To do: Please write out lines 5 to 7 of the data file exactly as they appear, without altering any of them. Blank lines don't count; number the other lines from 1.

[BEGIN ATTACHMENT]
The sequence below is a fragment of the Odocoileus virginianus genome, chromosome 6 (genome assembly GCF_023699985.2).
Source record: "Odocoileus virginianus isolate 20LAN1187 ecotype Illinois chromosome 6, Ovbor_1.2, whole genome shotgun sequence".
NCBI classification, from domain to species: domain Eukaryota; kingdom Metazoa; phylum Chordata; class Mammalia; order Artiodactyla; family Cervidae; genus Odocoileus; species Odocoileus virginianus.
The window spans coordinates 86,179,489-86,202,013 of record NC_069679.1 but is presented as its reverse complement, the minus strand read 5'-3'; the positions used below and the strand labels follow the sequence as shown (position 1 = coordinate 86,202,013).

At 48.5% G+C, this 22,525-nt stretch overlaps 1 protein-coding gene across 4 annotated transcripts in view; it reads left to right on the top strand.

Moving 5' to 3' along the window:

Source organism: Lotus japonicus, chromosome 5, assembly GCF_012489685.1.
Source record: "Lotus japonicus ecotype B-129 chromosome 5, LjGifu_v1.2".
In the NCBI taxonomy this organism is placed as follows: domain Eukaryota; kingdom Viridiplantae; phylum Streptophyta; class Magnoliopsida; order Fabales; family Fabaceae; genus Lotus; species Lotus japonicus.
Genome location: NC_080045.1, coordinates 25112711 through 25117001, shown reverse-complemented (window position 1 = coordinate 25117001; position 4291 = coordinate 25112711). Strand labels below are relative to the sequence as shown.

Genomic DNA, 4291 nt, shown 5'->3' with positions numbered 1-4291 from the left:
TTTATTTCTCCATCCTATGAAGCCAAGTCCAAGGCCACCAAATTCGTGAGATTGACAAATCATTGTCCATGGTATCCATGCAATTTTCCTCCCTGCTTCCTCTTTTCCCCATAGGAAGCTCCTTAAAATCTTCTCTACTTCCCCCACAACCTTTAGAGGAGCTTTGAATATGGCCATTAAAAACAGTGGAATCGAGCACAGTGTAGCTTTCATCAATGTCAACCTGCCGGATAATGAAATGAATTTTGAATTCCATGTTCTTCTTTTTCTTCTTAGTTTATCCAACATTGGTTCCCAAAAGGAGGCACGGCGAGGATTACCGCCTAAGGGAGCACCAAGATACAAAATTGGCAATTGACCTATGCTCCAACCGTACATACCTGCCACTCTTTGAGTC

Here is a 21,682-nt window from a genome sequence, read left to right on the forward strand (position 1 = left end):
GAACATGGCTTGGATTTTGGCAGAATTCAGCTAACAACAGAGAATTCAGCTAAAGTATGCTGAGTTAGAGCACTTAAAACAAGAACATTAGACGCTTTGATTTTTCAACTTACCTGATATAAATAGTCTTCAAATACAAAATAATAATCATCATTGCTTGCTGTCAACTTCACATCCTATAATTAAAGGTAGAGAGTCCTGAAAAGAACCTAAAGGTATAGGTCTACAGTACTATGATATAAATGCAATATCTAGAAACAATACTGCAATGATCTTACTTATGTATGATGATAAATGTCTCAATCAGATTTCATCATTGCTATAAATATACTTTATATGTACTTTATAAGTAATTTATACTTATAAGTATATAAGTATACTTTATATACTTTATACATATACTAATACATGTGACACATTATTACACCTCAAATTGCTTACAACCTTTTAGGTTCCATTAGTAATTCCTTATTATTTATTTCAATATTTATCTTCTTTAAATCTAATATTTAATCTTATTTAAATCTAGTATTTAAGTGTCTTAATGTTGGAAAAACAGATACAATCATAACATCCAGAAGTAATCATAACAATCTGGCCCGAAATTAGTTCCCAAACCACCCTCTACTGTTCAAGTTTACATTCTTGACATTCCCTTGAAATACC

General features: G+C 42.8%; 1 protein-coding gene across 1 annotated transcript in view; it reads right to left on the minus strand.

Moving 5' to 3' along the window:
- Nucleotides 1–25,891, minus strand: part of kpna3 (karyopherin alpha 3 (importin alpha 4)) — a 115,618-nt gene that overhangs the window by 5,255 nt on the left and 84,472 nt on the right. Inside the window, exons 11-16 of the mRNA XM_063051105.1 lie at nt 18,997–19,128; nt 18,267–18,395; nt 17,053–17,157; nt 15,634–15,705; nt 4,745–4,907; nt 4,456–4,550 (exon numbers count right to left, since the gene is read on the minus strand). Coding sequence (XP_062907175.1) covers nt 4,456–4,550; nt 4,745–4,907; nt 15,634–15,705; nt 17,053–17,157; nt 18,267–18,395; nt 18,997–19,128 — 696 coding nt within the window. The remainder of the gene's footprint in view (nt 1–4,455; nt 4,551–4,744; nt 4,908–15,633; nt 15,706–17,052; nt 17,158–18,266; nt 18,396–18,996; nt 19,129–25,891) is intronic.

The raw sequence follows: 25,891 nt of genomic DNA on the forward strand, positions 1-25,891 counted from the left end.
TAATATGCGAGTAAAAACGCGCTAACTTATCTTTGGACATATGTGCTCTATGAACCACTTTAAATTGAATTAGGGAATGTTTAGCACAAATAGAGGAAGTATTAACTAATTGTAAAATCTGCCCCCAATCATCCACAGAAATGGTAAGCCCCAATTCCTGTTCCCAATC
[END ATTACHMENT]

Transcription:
At 48.5% G+C, this 22,525-nt stretch overlaps 1 protein-coding gene across 4 annotated transcripts in view; it reads left to right on the top strand.

Moving 5' to 3' along the window:

Source organism: Lotus japonicus, chromosome 5, assembly GCF_012489685.1.